But what about those movies? Do those types of internships exist in real life? Yes. It may look a little different than the movies, but many employers are looking at providing non-traditional internships as a method of recruitment to attract from other sectors of potential employees. Often referred to as “re-entry” internships, they can be a win-win for the employer and potential employee.

These types of internships are designed for job candidates looking at reentering the job market, someone looking at a different career path, individuals returning from military service, or retired workers that discover retirement isn’t all that it’s cracked up to be. It provides a great opportunity for someone getting back into the workforce to gain experience in a different field. In other cases, it provides great purpose to the interns who are more satisfied providing a service to a potential employer.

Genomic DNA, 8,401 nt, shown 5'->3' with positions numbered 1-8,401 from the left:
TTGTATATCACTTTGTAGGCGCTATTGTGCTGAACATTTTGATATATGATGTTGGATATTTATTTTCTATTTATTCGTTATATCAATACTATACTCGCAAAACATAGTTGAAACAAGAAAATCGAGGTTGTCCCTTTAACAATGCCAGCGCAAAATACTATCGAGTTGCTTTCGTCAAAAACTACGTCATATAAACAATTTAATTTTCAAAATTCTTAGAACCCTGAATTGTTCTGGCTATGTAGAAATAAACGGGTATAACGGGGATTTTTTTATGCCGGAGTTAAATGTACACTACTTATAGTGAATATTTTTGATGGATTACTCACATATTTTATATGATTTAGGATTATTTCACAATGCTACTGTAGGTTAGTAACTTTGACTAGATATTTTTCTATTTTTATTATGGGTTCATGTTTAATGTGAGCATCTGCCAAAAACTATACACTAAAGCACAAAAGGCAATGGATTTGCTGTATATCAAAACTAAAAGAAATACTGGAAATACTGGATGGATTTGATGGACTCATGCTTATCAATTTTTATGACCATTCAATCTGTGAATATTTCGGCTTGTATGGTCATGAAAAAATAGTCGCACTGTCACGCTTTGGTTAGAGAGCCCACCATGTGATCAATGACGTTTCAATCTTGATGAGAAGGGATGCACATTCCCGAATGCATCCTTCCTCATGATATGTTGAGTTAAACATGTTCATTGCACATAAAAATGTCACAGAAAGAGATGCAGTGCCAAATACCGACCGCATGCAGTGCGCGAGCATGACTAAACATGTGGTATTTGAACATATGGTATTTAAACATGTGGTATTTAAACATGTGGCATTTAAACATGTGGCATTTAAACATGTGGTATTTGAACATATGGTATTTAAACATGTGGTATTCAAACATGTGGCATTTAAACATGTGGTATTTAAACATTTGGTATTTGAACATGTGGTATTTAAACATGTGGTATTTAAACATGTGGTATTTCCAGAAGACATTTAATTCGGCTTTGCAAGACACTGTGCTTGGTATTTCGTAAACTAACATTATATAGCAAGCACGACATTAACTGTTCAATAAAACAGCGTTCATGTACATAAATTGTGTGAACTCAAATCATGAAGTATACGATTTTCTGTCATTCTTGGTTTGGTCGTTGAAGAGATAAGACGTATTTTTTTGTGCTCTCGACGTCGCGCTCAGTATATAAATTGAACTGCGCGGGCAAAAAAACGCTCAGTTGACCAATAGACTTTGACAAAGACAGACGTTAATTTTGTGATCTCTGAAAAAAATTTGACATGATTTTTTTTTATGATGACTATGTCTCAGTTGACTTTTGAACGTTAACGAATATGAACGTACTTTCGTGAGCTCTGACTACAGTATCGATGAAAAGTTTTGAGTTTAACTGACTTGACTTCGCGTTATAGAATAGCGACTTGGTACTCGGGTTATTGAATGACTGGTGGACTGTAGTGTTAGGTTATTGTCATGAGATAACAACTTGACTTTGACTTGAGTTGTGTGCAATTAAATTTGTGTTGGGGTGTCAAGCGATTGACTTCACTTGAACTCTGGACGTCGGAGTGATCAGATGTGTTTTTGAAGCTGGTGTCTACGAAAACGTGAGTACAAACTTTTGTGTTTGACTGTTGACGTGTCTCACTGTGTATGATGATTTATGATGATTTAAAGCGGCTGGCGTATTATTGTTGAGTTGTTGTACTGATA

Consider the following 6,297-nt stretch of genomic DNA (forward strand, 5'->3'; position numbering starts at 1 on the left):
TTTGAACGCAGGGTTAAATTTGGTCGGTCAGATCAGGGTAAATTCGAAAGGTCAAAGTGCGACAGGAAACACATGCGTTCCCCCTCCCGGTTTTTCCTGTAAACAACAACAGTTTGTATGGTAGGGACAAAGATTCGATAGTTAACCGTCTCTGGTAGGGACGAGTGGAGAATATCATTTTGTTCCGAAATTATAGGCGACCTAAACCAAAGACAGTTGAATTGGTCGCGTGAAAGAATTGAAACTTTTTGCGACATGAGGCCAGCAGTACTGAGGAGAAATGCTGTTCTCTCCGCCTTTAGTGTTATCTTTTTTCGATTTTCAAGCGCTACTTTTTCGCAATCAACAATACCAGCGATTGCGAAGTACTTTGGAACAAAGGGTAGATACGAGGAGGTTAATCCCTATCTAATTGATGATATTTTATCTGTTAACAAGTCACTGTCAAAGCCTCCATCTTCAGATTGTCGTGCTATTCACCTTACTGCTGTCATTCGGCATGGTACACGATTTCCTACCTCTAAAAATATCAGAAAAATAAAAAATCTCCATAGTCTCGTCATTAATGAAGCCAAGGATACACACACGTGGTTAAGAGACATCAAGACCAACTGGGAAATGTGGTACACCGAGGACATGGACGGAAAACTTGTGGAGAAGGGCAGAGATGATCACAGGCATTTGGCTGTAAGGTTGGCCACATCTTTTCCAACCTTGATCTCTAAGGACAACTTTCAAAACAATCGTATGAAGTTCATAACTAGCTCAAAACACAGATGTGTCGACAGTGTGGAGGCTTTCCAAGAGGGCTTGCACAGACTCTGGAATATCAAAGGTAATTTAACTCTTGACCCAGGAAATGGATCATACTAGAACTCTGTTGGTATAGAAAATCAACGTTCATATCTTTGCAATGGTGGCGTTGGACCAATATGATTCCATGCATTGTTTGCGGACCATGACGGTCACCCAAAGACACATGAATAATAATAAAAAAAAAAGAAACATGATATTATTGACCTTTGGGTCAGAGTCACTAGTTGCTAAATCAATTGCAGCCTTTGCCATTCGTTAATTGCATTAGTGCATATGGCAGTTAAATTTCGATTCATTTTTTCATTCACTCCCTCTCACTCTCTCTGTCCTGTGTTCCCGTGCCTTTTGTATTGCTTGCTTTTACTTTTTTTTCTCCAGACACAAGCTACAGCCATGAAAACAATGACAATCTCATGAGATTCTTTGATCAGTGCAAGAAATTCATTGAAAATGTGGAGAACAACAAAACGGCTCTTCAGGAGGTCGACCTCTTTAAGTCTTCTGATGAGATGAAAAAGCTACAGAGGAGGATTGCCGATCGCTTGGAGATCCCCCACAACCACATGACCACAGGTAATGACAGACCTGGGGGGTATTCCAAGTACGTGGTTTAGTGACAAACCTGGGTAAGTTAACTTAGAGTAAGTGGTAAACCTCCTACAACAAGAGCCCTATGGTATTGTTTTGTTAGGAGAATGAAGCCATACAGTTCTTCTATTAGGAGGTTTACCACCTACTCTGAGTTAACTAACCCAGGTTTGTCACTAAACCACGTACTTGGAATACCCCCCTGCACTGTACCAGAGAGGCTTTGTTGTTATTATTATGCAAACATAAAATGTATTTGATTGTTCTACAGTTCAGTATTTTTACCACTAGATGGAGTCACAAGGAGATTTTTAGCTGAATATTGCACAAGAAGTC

Re-entry internships allow employers to make a more informed hiring decision on potential employees. These interns often possess great work experience and have a mature perspective. Employers jumping on the re-entry internship band wagon include IBM, GM, Caterpillar, JP Morgan, and many others. I have seen this work in the education field where retired engineering employees earn an education degree. After participating in a teaching internship they have the opportunity to teach math and science courses at a high school. Talk about a win-win.

The future of the Internship